Hematite, also spelled as haematite, is the mineral form of iron(III) oxide (Fe2O3), one of several iron oxides. It is a reddish-black mineral consisting of ferric oxide. It is an important ore of iron. It is the oldest known iron oxide mineral and is widespread in rocks and soils. The mineral is harder than pure iron but very brittle. Hematite, along with ilmenite, forms a complete solid solution at temperatures above 950°C.
The mineral has derived its name from the Greek word for blood, as it often observed in red powdered form. It has the same crystal structure as that of corundum and ilmenite.
- Category: Oxide minerals
- Formula: iron(III) oxide, Fe2O3, α-Fe2O3
- Crystal system: Trigonal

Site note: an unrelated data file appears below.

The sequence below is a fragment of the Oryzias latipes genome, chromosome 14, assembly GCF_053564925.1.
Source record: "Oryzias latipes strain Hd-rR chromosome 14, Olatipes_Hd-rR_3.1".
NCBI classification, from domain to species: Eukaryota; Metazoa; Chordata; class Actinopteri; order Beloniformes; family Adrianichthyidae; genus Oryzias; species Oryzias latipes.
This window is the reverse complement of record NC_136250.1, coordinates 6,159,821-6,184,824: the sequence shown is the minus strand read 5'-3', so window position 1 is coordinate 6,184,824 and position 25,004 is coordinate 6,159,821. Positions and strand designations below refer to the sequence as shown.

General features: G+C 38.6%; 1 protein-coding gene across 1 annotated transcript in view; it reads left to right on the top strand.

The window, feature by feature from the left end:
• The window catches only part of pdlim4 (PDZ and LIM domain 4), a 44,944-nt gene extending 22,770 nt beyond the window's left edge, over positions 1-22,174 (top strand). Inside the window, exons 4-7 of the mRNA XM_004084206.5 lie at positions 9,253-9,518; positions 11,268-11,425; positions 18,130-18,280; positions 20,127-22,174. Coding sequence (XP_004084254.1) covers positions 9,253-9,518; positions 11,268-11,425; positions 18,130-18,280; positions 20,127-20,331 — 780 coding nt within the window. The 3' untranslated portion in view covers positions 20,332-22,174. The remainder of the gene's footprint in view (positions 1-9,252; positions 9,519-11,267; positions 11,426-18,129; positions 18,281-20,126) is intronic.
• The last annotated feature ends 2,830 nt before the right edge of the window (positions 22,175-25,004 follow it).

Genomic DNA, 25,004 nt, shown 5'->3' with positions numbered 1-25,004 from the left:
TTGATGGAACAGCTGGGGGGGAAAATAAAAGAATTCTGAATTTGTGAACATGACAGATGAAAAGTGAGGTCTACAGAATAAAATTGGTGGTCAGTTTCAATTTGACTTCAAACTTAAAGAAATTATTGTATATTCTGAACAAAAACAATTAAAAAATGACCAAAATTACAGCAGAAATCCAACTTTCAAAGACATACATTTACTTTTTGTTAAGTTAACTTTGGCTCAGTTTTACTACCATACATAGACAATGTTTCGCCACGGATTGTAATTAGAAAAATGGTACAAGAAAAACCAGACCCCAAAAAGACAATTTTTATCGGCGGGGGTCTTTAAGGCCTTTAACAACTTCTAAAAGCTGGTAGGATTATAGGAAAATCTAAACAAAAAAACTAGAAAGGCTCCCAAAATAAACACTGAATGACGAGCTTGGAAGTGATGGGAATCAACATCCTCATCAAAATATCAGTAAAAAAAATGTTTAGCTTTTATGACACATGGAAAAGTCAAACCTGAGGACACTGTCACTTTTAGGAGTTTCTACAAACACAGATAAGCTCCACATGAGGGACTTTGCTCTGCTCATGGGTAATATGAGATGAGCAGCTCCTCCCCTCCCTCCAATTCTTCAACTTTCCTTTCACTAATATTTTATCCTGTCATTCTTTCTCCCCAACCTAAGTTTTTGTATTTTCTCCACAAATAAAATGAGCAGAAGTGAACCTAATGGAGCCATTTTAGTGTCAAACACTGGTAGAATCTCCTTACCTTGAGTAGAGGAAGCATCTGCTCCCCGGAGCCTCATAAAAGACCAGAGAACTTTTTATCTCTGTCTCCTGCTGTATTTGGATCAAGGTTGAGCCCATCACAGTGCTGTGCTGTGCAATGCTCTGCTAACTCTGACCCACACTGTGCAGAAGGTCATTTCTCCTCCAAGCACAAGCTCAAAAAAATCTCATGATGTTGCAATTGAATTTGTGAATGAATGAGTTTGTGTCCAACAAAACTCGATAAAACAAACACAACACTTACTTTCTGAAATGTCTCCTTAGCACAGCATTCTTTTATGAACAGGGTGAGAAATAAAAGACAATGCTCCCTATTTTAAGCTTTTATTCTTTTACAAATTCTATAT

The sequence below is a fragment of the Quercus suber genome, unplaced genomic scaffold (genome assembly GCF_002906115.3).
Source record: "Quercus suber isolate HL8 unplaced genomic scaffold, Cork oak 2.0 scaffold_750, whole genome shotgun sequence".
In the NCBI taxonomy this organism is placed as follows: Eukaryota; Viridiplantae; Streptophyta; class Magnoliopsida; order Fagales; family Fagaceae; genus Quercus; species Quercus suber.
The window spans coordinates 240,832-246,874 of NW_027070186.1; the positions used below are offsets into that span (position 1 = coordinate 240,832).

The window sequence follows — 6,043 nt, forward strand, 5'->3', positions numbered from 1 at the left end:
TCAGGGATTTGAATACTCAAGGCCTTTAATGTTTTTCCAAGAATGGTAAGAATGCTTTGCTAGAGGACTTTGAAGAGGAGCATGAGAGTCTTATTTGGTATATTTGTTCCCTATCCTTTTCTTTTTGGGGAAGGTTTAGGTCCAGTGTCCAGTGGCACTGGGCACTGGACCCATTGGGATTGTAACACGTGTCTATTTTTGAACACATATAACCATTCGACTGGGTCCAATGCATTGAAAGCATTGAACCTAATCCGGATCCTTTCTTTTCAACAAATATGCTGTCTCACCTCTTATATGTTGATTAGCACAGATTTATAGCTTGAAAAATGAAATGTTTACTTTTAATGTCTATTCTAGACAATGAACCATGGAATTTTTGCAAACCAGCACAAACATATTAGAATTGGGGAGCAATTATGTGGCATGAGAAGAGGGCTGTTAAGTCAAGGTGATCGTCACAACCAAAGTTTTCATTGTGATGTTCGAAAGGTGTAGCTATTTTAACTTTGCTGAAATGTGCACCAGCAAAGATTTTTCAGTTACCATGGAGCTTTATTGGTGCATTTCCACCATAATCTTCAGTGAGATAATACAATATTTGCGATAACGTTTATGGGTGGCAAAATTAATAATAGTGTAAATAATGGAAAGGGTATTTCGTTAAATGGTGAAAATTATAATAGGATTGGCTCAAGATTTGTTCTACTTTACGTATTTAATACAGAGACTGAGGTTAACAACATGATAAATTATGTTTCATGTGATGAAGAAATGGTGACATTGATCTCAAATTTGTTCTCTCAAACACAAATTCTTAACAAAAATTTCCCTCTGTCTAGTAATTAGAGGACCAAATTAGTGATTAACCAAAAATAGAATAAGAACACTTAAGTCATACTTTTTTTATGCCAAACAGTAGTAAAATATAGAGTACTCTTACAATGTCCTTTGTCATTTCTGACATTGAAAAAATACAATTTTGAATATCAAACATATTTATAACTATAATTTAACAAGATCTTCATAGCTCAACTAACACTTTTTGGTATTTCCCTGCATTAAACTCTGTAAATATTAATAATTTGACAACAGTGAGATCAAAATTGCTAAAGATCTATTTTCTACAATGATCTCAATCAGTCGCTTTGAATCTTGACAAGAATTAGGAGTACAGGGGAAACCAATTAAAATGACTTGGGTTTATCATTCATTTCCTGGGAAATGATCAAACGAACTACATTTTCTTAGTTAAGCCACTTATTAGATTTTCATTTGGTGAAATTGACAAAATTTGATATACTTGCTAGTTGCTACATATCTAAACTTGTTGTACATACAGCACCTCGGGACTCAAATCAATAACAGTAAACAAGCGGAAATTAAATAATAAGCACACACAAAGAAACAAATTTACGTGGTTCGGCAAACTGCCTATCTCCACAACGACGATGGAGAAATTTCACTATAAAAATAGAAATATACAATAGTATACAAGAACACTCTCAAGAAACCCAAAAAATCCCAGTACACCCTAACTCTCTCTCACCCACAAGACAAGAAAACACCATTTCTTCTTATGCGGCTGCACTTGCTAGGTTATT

- Crystal class: Hexagonal scalenohedral (3m)
Hematite is colored black to steel or silver-gray, brown to reddish brown, or red. It is mined as the main ore of iron. Varieties include kidney ore, martite, iron rose, and specularite. While the forms of hematite vary, they all have a rust-red streak. It is harder than pure iron but much more brittle.
- Color: Metallic gray, dull to bright red
- Fracture: Uneven to sub-conchoidal
- Tenacity: Brittle
- Mohs scale hardness: 5.5–6.5
- Luster: Metallic to splendent
- Streak: Bright red to dark red
- Diaphaneity: Opaque
- Specific gravity: 5.26
Huge deposits of hematite are found in banded iron formations. Gray hematite is typically found in places that can have still standing water or mineral hot springs, such as those in Yellowstone National Park in North America.
Hematite can also occur as a result of volcanic activity. Clay-sized hematite crystals occur as a secondary mineral along with oxyhydroxides, such as goethite, or other iron oxides as a result of the weathering process in soil.